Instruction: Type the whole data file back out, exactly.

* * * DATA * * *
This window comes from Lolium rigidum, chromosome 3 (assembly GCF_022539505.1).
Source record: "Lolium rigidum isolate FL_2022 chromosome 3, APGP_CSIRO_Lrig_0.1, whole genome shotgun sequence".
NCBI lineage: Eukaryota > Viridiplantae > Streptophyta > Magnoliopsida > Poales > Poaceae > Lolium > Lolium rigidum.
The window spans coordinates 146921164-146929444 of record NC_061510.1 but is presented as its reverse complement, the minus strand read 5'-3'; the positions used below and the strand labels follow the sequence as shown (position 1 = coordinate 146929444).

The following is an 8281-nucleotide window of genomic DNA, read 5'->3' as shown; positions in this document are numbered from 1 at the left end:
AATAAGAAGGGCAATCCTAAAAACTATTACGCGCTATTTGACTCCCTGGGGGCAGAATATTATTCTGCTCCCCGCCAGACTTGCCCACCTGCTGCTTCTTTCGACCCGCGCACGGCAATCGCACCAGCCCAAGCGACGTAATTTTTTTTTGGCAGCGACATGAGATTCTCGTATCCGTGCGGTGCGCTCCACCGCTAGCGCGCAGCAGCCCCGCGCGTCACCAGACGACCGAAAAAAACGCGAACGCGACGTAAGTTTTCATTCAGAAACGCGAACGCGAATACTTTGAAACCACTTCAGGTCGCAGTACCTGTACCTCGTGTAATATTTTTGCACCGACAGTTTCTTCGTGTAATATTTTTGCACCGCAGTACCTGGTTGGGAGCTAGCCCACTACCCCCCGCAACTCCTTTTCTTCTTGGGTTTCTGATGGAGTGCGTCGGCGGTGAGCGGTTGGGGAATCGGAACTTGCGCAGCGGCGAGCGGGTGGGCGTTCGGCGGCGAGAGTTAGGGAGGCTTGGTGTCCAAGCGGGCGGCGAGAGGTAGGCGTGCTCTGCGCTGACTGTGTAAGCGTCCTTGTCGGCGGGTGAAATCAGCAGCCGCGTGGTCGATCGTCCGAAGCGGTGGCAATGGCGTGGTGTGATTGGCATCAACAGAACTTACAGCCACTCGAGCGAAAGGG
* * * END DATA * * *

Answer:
This window comes from Lolium rigidum, chromosome 3 (assembly GCF_022539505.1).
Source record: "Lolium rigidum isolate FL_2022 chromosome 3, APGP_CSIRO_Lrig_0.1, whole genome shotgun sequence".
NCBI lineage: Eukaryota > Viridiplantae > Streptophyta > Magnoliopsida > Poales > Poaceae > Lolium > Lolium rigidum.
The window spans coordinates 146921164-146929444 of record NC_061510.1 but is presented as its reverse complement, the minus strand read 5'-3'; the positions used below and the strand labels follow the sequence as shown (position 1 = coordinate 146929444).

The following is an 8281-nucleotide window of genomic DNA, read 5'->3' as shown; positions in this document are numbered from 1 at the left end:
AATAAGAAGGGCAATCCTAAAAACTATTACGCGCTATTTGACTCCCTGGGGGCAGAATATTATTCTGCTCCCCGCCAGACTTGCCCACCTGCTGCTTCTTTCGACCCGCGCACGGCAATCGCACCAGCCCAAGCGACGTAATTTTTTTTTGGCAGCGACATGAGATTCTCGTATCCGTGCGGTGCGCTCCACCGCTAGCGCGCAGCAGCCCCGCGCGTCACCAGACGACCGAAAAAAACGCGAACGCGACGTAAGTTTTCATTCAGAAACGCGAACGCGAATACTTTGAAACCACTTCAGGTCGCAGTACCTGTACCTCGTGTAATATTTTTGCACCGACAGTTTCTTCGTGTAATATTTTTGCACCGCAGTACCTGGTTGGGAGCTAGCCCACTACCCCCCGCAACTCCTTTTCTTCTTGGGTTTCTGATGGAGTGCGTCGGCGGTGAGCGGTTGGGGAATCGGAACTTGCGCAGCGGCGAGCGGGTGGGCGTTCGGCGGCGAGAGTTAGGGAGGCTTGGTGTCCAAGCGGGCGGCGAGAGGTAGGCGTGCTCTGCGCTGACTGTGTAAGCGTCCTTGTCGGCGGGTGAAATCAGCAGCCGCGTGGTCGATCGTCCGAAGCGGTGGCAATGGCGTGGTGTGATTGGCATCAACAGAACTTACAGCCACTCGAGCGAAAGGG